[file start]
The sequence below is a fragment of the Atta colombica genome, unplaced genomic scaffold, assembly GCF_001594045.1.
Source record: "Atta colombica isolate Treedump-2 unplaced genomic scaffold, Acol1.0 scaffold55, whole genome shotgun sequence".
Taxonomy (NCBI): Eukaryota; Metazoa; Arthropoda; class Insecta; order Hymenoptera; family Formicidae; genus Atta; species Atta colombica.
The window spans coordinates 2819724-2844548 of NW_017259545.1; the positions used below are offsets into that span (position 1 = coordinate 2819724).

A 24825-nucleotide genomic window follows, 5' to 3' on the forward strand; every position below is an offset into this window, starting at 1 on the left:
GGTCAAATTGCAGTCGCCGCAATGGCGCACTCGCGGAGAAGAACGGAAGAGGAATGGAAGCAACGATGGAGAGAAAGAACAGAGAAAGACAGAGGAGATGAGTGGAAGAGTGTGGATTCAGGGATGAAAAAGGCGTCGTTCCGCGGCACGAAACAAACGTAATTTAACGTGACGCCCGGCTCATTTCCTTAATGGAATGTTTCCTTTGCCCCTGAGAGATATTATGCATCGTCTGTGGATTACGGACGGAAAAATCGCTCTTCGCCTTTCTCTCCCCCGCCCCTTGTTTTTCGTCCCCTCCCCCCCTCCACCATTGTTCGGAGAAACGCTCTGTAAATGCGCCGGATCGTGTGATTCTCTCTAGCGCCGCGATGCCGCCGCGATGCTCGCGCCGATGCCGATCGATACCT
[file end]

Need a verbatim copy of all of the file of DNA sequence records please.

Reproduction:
The sequence below is a fragment of the Atta colombica genome, unplaced genomic scaffold, assembly GCF_001594045.1.
Source record: "Atta colombica isolate Treedump-2 unplaced genomic scaffold, Acol1.0 scaffold55, whole genome shotgun sequence".
Taxonomy (NCBI): Eukaryota; Metazoa; Arthropoda; class Insecta; order Hymenoptera; family Formicidae; genus Atta; species Atta colombica.
The window spans coordinates 2819724-2844548 of NW_017259545.1; the positions used below are offsets into that span (position 1 = coordinate 2819724).

A 24825-nucleotide genomic window follows, 5' to 3' on the forward strand; every position below is an offset into this window, starting at 1 on the left:
GGTCAAATTGCAGTCGCCGCAATGGCGCACTCGCGGAGAAGAACGGAAGAGGAATGGAAGCAACGATGGAGAGAAAGAACAGAGAAAGACAGAGGAGATGAGTGGAAGAGTGTGGATTCAGGGATGAAAAAGGCGTCGTTCCGCGGCACGAAACAAACGTAATTTAACGTGACGCCCGGCTCATTTCCTTAATGGAATGTTTCCTTTGCCCCTGAGAGATATTATGCATCGTCTGTGGATTACGGACGGAAAAATCGCTCTTCGCCTTTCTCTCCCCCGCCCCTTGTTTTTCGTCCCCTCCCCCCCTCCACCATTGTTCGGAGAAACGCTCTGTAAATGCGCCGGATCGTGTGATTCTCTCTAGCGCCGCGATGCCGCCGCGATGCTCGCGCCGATGCCGATCGATACCT